"The Walking Dead” returned Sunday from its midwinter nap to resolve a few problems, mount a few more, and otherwise set us up for the final lap(s) of the third season.
Overall: A bit disappointing was this “Suicide King,” so bound up was it in the mundane business of explaining what happened/why in the first half of the season. The pace slackened, the action was beset with torpidity. Even the Grammys seemed interesting by comparison, at points. (Plus way too many commercials, but that's- another story.)
But that's done. On to the next chapter, which is certain to be better. Meanwhile the five moments that made the head pivot back to the screen, in a “what the .?.?.!" kind of way.
1.) The towering image of Lori -- Sarah Wayne Callies -- up in the window; hey, we thought we got rid of her! But no, she stood there, Amazonian like, and Rick was forced into some sort of soliloquy that made everyone think he had finally lost his mind.
2.) The governor dispatches the poor man who had been lunched on by walker; an important scene because clearly it demonstrated that after the death of his beloved zombified daughter, he was still capable of doing what the old governor can do.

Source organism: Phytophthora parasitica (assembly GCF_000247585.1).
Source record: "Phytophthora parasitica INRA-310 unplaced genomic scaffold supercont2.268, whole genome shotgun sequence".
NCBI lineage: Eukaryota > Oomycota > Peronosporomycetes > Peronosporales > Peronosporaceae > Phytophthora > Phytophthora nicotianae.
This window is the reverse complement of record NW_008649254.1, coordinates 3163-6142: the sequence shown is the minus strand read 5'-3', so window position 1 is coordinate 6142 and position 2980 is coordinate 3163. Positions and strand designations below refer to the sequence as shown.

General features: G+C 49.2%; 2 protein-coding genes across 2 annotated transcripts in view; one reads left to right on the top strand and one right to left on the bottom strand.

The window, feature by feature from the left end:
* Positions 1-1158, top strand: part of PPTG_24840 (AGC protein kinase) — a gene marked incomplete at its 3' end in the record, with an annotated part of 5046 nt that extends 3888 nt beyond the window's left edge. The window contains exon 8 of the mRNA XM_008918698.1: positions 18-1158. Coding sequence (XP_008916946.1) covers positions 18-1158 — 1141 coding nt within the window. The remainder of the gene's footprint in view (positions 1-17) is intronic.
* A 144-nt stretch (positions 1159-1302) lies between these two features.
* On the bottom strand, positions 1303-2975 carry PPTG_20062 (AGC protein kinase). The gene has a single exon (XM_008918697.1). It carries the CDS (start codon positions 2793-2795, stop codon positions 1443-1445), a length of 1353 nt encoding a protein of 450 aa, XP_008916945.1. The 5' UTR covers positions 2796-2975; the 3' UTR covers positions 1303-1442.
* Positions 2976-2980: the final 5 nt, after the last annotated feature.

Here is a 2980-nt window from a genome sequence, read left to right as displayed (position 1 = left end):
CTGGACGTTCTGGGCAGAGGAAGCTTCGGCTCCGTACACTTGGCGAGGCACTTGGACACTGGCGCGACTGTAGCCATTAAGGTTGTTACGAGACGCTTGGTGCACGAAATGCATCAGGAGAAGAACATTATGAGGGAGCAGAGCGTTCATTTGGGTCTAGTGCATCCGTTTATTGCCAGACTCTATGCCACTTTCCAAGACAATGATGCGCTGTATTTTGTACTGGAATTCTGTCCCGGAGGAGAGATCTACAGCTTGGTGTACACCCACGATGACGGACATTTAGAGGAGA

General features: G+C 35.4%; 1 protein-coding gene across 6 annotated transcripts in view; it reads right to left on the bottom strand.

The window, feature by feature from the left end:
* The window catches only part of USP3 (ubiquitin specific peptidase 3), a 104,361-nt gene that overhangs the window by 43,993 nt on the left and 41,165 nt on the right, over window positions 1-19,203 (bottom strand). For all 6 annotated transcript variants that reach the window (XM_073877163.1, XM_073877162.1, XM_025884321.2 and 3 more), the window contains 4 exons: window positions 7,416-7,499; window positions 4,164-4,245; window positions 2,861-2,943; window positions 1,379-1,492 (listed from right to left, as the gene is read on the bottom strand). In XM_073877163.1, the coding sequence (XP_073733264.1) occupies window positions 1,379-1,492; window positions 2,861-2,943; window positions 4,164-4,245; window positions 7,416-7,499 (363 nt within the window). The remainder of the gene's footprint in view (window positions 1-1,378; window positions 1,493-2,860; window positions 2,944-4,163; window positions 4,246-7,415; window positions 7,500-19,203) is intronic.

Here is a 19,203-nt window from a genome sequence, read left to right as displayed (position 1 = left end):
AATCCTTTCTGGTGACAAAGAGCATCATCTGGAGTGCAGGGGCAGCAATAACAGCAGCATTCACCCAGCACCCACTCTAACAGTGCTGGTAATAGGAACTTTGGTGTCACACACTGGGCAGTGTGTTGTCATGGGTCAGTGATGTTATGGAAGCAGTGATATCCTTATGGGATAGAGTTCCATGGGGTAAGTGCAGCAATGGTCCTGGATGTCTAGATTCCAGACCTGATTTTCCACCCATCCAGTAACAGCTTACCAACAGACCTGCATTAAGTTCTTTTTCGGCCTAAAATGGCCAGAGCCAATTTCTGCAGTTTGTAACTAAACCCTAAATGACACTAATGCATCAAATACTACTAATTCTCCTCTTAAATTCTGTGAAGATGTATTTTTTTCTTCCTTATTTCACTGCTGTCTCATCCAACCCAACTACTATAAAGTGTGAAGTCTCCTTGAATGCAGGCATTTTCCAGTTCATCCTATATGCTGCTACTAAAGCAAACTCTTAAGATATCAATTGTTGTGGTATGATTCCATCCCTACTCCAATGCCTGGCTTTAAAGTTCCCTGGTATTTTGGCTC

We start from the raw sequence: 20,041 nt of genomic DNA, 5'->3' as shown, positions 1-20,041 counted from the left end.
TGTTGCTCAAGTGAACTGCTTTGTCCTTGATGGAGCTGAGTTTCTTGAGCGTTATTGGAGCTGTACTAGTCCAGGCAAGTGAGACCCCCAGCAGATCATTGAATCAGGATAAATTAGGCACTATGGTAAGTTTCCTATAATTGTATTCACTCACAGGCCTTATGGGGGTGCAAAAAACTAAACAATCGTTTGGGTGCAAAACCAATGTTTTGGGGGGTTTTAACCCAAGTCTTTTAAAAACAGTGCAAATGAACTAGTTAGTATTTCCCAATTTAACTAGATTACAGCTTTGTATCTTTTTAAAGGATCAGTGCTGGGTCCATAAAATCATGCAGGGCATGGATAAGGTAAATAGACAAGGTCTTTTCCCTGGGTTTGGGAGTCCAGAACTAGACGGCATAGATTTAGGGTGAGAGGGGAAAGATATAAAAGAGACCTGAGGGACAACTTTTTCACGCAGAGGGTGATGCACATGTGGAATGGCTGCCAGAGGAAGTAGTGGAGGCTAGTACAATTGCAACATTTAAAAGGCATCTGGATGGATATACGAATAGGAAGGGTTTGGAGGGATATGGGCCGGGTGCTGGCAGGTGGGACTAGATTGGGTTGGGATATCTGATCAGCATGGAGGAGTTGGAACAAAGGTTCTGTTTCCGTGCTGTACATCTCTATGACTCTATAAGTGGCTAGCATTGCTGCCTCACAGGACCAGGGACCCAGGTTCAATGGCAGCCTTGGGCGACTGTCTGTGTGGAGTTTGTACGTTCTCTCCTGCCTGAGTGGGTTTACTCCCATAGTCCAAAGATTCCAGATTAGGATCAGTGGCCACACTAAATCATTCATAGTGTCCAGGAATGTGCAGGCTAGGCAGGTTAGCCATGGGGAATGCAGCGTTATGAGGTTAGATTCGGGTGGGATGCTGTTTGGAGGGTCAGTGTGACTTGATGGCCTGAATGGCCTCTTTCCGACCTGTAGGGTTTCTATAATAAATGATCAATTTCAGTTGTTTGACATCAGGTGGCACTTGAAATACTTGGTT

3.) Glenn stomps on walker head. That was an especially pivotal moment because it's fairly rare that walkers have their heads stomped on. Glenn -- Steven Yeun -- addressed the technical aspects of this in “Talking Dead” later. (Think he said something about producers using a watermelon for the scene; may have misheard.)
4.) Merle and Daryl head off happily into the woods, as if nothing had ever happened. The brothers are back together, and surely that can't be good (right) or can it (?) and what does this fraternal reunification mean for the future of Woodbury, or Rick?
5.) The death match: Of course the opening moment, not to be exceeded in the rest of the episode. The brothers fight, then are set free. That was the resolution of midseason cliffhanger, and no one -- especially those who have read the books -- expected either Merle or Daryl to die by one or the other's hands.